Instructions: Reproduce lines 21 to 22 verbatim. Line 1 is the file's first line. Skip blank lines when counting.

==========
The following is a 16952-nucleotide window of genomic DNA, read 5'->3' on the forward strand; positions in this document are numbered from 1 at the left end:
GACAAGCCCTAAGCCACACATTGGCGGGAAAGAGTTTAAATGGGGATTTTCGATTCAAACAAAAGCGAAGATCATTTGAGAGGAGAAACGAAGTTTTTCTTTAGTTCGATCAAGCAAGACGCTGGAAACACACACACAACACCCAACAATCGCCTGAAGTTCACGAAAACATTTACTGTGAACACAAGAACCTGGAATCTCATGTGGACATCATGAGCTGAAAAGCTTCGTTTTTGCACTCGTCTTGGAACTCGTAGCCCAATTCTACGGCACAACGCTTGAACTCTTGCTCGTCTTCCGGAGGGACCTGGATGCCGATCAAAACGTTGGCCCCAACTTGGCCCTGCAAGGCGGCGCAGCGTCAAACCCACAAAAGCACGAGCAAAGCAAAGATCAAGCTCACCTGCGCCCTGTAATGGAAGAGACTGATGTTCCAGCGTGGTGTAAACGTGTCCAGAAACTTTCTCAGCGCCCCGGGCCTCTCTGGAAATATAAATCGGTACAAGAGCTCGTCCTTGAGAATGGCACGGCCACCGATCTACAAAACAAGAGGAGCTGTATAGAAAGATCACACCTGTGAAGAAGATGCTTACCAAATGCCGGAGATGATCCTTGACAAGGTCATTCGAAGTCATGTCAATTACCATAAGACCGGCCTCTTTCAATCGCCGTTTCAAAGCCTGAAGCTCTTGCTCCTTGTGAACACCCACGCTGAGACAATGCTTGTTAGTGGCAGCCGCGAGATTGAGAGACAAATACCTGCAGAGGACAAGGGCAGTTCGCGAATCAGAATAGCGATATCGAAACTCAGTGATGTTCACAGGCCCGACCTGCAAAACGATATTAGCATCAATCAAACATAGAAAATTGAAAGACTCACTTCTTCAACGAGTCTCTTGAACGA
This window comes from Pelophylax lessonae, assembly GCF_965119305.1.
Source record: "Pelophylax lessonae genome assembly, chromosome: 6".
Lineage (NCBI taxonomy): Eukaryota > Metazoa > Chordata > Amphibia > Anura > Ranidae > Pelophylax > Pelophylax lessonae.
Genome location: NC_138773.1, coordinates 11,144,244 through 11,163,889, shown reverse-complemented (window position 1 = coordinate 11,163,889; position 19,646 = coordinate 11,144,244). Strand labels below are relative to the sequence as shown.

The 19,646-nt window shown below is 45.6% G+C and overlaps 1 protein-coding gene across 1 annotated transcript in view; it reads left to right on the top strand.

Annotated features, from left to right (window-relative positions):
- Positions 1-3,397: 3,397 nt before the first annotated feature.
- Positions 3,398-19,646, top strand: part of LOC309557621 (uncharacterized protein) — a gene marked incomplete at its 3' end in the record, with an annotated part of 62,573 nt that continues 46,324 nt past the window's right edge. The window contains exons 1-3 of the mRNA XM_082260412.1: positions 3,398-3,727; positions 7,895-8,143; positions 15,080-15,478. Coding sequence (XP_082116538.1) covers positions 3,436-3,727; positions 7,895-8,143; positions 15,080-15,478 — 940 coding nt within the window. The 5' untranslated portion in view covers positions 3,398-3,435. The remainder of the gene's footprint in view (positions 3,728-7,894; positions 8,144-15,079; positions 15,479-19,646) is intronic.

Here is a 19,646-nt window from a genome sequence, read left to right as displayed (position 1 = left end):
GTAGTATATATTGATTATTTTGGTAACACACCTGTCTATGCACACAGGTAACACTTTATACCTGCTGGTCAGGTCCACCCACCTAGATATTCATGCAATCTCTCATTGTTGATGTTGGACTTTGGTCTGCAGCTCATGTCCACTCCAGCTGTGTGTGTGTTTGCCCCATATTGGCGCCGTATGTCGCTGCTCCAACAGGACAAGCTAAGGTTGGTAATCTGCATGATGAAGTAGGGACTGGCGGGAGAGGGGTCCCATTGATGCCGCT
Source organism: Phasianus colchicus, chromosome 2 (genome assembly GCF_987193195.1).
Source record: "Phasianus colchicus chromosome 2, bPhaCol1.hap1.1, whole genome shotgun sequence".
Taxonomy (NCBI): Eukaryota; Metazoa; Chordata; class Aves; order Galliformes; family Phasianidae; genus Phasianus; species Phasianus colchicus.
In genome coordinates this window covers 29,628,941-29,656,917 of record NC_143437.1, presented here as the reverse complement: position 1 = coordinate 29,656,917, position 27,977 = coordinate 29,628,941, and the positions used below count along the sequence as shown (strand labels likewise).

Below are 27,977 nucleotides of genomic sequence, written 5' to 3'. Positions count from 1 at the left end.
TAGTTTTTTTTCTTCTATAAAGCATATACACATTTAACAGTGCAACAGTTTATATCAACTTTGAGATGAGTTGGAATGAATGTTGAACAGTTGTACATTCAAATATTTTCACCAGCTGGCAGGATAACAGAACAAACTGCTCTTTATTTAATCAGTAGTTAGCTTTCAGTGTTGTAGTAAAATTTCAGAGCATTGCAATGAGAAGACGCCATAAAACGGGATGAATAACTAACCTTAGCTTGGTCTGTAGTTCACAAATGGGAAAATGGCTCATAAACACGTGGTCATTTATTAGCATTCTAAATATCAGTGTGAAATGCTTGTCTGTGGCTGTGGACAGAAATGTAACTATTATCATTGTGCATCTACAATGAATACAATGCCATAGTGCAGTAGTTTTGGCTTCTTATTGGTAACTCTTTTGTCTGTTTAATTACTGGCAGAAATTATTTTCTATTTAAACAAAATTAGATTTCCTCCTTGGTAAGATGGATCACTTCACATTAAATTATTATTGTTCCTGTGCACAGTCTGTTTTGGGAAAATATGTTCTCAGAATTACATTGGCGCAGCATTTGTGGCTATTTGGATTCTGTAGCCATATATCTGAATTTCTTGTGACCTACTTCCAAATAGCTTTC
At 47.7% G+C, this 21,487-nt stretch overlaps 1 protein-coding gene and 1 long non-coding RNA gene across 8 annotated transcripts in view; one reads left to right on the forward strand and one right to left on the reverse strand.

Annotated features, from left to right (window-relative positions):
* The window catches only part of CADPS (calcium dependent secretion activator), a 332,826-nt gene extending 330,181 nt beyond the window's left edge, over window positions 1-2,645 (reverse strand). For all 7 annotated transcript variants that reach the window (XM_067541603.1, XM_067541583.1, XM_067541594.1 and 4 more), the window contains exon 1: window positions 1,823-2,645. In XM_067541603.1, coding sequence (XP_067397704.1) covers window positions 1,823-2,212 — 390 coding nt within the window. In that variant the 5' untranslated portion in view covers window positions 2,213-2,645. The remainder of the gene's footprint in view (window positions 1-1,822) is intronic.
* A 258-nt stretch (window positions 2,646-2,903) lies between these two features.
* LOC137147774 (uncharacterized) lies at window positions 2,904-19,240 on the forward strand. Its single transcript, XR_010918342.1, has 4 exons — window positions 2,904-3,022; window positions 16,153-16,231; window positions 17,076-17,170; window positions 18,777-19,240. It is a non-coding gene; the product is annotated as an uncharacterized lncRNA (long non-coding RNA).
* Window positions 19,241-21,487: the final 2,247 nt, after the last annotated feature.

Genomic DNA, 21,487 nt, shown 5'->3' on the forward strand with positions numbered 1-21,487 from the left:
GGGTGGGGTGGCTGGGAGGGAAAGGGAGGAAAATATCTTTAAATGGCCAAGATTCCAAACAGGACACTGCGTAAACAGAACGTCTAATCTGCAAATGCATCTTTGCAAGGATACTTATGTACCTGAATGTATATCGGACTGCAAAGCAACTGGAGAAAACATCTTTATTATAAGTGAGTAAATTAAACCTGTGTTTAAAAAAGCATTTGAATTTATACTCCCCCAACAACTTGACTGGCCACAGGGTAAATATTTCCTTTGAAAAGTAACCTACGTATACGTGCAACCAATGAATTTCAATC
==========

* The window catches only part of CADPS (calcium dependent secretion activator), a 332,826-nt gene extending 330,181 nt beyond the window's left edge, over window positions 1-2,645 (reverse strand). For all 7 annotated transcript variants that reach the window (XM_067541603.1, XM_067541583.1, XM_067541594.1 and 4 more), the window contains exon 1: window positions 1,823-2,645. In XM_067541603.1, coding sequence (XP_067397704.1) covers window positions 1,823-2,212 — 390 coding nt within the window. In that variant the 5' untranslated portion in view covers window positions 2,213-2,645. The remainder of the gene's footprint in view (window positions 1-1,822) is intronic.
* A 258-nt stretch (window positions 2,646-2,903) lies between these two features.